Grief Unlike the World's
The moment I have been dreading since we moved into our home nine years ago happened this weekend. Our precious 85 year old neighbor died. First the phone call, then the visit from the grieving son, and then the telling to our children that their elderly playmate was gone.
It was their first true loss, the first time they learned what it meant to want to hold a hand, to hear a voice one more time, and not be able to. It was a long time we sat together and cried, the sounds of grief coming and going like waves lapping.
And slowly, the words came. How we always pictured him taking care of his yard, his farmer's hat attempting to shield his weathered skin. How thankful we were that he once rescued our third born wandering close to the street in his diaper, coming over later with a new latch for our gate. How he had laughed watching boys sling mud in the moat they built with their own hands. How we would treasure his gifts, the pocket knives that spoke of manhood to hungry boy hearts. How we wished we could turn back the clock to see him one last time. How we would miss the light in his workshop. How we didn't understand.
Brothers and sisters, we do not want you to be uninformed about those who sleep in death, so that you do not grieve like the rest of mankind, who have no hope. For we believe that Jesus died and rose again, and so we believe that God will bring with Jesus those who have fallen asleep in him. According to the Lord’s word, we tell you that we who are still alive, who are left until the coming of the Lord, will certainly not precede those who have fallen asleep. For the Lord himself will come down from heaven, with a loud command, with the voice of the archangel and with the trumpet call of God, and the dead in Christ will rise first. After that, we who are still alive and are left will be caught up together with them in the clouds to meet the Lord in the air. And so we will be with the Lord forever. Therefore encourage one another with these words. (I Thessalonians 4:13-18)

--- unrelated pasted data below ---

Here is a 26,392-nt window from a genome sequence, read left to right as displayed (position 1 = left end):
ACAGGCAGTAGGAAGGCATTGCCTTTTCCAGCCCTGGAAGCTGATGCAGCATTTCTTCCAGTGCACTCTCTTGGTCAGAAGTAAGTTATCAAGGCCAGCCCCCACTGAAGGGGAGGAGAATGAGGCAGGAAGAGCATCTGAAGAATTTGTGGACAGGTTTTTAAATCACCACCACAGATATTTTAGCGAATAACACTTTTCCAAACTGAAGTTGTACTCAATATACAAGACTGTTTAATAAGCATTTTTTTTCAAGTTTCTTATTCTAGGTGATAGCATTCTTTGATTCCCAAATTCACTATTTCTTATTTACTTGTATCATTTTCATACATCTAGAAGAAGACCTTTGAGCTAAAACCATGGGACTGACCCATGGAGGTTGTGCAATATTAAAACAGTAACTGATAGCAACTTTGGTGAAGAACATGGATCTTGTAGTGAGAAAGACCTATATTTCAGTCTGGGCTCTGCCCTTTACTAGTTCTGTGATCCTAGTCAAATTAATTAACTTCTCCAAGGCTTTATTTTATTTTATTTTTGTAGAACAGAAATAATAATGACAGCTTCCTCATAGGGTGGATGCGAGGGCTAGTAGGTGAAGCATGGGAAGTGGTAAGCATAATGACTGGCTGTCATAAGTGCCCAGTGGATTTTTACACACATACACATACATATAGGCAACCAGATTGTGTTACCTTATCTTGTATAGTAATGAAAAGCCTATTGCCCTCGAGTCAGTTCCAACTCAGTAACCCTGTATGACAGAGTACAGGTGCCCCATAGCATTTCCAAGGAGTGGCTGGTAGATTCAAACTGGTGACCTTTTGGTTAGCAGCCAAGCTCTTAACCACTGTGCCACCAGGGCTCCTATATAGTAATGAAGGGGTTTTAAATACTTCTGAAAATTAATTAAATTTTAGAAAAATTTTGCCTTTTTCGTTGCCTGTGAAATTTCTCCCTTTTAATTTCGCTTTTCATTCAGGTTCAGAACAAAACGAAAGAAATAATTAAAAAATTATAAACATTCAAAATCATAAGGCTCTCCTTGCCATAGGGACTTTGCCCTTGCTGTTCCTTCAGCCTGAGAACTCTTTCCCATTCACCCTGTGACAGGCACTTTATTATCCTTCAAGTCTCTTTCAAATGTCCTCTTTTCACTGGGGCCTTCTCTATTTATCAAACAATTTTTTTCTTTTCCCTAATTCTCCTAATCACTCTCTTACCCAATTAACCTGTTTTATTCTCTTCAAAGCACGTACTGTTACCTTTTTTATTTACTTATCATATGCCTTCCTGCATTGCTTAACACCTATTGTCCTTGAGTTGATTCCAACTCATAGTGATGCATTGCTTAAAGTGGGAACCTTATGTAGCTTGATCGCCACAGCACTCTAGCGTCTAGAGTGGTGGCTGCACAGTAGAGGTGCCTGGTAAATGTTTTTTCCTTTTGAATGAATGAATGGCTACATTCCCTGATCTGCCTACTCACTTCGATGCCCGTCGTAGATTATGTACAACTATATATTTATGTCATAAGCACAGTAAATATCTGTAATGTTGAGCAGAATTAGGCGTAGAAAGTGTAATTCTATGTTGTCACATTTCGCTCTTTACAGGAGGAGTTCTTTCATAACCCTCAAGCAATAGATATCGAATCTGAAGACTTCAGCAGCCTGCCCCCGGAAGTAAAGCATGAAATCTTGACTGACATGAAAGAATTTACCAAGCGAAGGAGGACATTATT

And we spoke of hope. And we spoke of the joyful expectation we now carry of seeing him again, healed and whole. And we spoke of praise, for He is good, and
it is when we hurt the most that our hearts must praise the loudest.
And we waited until each one could give voice to their praise, holding and rocking in between.
"I love you, Jesus. I praise You, for You are good."
My children woke this morning with new wisdom. They are discovering what it means to treasure the ones you love and to make each parting a benediction. They are learning what it means to care for the orphans and the widows. They are beginning to understand that it is in the sacrifice of praise that faith comes alive.
And they now know what it means to look forward to the day when we shall once more be neighbors with those our hearts miss.